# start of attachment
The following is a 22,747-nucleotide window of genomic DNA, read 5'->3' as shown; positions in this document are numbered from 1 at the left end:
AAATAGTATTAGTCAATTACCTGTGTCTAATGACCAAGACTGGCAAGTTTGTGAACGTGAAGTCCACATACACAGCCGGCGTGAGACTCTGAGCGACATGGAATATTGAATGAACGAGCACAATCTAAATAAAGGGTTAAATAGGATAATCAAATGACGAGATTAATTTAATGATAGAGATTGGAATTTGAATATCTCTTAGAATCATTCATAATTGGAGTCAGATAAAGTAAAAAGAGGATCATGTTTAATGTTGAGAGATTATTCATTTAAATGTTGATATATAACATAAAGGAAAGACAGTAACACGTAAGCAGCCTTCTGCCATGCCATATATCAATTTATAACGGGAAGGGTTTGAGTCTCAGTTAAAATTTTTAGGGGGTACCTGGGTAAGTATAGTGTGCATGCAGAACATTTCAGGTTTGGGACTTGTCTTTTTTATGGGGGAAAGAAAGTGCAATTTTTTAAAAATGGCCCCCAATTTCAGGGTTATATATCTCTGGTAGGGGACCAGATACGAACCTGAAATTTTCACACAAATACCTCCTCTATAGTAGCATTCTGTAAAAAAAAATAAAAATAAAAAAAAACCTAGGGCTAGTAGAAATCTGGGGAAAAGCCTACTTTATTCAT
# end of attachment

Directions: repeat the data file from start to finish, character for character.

The following is a 22,747-nucleotide window of genomic DNA, read 5'->3' as shown; positions in this document are numbered from 1 at the left end:
AAATAGTATTAGTCAATTACCTGTGTCTAATGACCAAGACTGGCAAGTTTGTGAACGTGAAGTCCACATACACAGCCGGCGTGAGACTCTGAGCGACATGGAATATTGAATGAACGAGCACAATCTAAATAAAGGGTTAAATAGGATAATCAAATGACGAGATTAATTTAATGATAGAGATTGGAATTTGAATATCTCTTAGAATCATTCATAATTGGAGTCAGATAAAGTAAAAAGAGGATCATGTTTAATGTTGAGAGATTATTCATTTAAATGTTGATATATAACATAAAGGAAAGACAGTAACACGTAAGCAGCCTTCTGCCATGCCATATATCAATTTATAACGGGAAGGGTTTGAGTCTCAGTTAAAATTTTTAGGGGGTACCTGGGTAAGTATAGTGTGCATGCAGAACATTTCAGGTTTGGGACTTGTCTTTTTTATGGGGGAAAGAAAGTGCAATTTTTTAAAAATGGCCCCCAATTTCAGGGTTATATATCTCTGGTAGGGGACCAGATACGAACCTGAAATTTTCACACAAATACCTCCTCTATAGTAGCATTCTGTAAAAAAAAATAAAAATAAAAAAAAACCTAGGGCTAGTAGAAATCTGGGGAAAAGCCTACTTTATTCAT